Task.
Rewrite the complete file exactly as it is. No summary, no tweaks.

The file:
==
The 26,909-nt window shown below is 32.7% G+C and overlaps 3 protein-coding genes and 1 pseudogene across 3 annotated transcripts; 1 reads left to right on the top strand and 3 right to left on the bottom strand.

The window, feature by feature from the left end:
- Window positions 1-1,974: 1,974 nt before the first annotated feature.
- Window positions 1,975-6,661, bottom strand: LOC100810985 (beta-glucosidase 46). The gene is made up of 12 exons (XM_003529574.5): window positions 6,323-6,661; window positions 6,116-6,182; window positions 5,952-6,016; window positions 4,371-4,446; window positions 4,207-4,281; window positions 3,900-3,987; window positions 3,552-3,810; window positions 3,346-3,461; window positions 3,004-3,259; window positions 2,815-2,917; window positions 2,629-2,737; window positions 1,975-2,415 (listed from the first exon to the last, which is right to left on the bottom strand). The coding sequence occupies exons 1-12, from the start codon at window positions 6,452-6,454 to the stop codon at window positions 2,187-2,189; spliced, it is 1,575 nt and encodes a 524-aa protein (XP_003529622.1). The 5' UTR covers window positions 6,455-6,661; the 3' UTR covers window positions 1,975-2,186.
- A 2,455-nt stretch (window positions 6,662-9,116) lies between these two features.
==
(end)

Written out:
The 26,909-nt window shown below is 32.7% G+C and overlaps 3 protein-coding genes and 1 pseudogene across 3 annotated transcripts; 1 reads left to right on the top strand and 3 right to left on the bottom strand.

The window, feature by feature from the left end:
- Window positions 1-1,974: 1,974 nt before the first annotated feature.
- Window positions 1,975-6,661, bottom strand: LOC100810985 (beta-glucosidase 46). The gene is made up of 12 exons (XM_003529574.5): window positions 6,323-6,661; window positions 6,116-6,182; window positions 5,952-6,016; window positions 4,371-4,446; window positions 4,207-4,281; window positions 3,900-3,987; window positions 3,552-3,810; window positions 3,346-3,461; window positions 3,004-3,259; window positions 2,815-2,917; window positions 2,629-2,737; window positions 1,975-2,415 (listed from the first exon to the last, which is right to left on the bottom strand). The coding sequence occupies exons 1-12, from the start codon at window positions 6,452-6,454 to the stop codon at window positions 2,187-2,189; spliced, it is 1,575 nt and encodes a 524-aa protein (XP_003529622.1). The 5' UTR covers window positions 6,455-6,661; the 3' UTR covers window positions 1,975-2,186.
- A 2,455-nt stretch (window positions 6,662-9,116) lies between these two features.